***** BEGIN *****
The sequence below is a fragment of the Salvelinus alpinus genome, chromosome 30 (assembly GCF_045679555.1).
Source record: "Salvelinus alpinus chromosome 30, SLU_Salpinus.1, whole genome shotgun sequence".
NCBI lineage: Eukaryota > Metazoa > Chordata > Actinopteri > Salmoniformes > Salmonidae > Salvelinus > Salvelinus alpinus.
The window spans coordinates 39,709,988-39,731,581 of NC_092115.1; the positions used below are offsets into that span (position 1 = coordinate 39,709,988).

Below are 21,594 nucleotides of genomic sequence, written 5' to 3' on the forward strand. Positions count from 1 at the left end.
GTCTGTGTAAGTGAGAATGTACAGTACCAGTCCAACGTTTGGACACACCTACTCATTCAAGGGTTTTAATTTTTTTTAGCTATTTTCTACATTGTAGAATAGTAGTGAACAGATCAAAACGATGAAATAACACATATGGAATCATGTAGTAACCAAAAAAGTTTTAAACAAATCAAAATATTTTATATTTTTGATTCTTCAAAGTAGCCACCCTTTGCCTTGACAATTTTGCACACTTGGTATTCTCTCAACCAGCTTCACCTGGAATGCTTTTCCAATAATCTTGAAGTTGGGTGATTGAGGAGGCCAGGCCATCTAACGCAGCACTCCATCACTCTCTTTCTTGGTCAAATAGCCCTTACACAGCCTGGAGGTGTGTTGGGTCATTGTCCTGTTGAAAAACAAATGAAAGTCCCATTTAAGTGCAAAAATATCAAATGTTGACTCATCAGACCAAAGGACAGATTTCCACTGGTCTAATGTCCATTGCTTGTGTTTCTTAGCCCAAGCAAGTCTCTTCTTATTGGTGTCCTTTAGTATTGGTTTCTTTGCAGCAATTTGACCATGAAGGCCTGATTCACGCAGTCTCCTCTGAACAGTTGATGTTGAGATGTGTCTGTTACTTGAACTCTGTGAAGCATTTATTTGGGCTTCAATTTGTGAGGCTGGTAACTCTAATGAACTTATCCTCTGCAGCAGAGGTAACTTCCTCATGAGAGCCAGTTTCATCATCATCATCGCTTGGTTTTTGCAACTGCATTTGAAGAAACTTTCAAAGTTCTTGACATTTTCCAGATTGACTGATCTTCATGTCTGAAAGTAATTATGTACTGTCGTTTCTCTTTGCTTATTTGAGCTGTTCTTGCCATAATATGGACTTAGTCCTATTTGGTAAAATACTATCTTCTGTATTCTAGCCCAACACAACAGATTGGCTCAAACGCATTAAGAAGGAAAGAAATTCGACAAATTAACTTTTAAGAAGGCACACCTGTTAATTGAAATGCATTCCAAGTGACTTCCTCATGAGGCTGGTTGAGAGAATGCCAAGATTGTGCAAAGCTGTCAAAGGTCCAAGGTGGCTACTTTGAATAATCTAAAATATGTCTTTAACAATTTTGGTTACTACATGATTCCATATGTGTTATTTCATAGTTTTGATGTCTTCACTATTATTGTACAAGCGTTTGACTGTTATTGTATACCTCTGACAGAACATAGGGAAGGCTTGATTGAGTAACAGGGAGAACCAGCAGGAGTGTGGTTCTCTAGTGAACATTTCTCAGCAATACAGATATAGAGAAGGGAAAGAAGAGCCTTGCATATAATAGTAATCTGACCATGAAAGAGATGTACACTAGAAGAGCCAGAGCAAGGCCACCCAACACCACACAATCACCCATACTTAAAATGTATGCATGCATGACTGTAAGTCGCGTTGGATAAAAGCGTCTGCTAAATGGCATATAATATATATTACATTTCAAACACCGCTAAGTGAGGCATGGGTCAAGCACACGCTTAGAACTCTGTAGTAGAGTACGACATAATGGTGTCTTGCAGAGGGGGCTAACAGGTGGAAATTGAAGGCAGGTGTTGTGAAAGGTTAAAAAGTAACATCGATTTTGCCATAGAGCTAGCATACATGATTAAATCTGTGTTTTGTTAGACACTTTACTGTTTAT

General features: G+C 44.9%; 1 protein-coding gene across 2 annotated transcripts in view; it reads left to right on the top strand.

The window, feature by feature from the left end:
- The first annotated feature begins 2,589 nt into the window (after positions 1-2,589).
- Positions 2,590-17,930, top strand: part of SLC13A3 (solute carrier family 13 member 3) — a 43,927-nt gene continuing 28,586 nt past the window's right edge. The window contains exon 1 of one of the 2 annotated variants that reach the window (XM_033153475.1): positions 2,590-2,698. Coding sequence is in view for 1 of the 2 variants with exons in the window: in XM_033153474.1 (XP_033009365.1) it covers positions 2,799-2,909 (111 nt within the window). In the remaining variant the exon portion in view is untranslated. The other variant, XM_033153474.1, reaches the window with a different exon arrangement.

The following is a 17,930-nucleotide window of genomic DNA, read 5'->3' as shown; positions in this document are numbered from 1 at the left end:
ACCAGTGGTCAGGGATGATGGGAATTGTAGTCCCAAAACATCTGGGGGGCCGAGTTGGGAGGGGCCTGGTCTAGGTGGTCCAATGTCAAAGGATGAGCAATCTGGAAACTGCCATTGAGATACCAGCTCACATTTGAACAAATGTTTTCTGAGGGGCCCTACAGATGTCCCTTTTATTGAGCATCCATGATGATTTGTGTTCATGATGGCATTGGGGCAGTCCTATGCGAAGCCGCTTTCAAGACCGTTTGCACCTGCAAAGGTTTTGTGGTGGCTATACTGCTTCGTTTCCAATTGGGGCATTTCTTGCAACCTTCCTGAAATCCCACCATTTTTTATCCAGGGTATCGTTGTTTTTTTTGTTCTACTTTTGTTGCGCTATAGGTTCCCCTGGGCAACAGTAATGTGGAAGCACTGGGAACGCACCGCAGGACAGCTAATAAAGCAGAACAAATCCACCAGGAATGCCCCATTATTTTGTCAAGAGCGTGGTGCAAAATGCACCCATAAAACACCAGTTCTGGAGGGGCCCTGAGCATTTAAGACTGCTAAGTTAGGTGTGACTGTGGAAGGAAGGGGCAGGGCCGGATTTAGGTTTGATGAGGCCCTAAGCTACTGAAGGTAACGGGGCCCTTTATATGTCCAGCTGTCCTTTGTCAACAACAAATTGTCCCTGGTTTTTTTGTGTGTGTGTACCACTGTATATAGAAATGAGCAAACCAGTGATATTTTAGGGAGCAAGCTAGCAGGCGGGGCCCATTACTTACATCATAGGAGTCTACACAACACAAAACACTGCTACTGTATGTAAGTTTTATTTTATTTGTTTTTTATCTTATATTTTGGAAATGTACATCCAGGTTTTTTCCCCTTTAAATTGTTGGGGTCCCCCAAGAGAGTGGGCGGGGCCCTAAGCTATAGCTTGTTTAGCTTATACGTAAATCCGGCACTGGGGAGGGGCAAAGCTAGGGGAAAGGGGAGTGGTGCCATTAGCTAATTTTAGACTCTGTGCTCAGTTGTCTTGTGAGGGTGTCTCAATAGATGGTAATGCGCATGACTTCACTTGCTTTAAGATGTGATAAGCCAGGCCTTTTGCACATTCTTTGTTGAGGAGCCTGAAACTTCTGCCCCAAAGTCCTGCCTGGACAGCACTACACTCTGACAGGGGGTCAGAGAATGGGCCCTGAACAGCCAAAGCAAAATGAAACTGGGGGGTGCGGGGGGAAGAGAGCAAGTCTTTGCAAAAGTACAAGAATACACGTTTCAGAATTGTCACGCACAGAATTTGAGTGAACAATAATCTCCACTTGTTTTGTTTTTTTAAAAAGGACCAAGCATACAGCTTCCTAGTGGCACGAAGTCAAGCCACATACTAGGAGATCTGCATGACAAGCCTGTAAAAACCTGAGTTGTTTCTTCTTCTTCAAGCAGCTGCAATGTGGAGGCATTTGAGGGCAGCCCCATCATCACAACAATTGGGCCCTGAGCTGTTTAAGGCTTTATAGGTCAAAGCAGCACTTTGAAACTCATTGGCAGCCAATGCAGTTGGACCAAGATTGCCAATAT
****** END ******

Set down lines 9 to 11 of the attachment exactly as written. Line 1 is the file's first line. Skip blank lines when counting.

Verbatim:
- The first annotated feature begins 2,589 nt into the window (after positions 1-2,589).
- Positions 2,590-17,930, top strand: part of SLC13A3 (solute carrier family 13 member 3) — a 43,927-nt gene continuing 28,586 nt past the window's right edge. The window contains exon 1 of one of the 2 annotated variants that reach the window (XM_033153475.1): positions 2,590-2,698. Coding sequence is in view for 1 of the 2 variants with exons in the window: in XM_033153474.1 (XP_033009365.1) it covers positions 2,799-2,909 (111 nt within the window). In the remaining variant the exon portion in view is untranslated. The other variant, XM_033153474.1, reaches the window with a different exon arrangement.

The following is a 17,930-nucleotide window of genomic DNA, read 5'->3' as shown; positions in this document are numbered from 1 at the left end: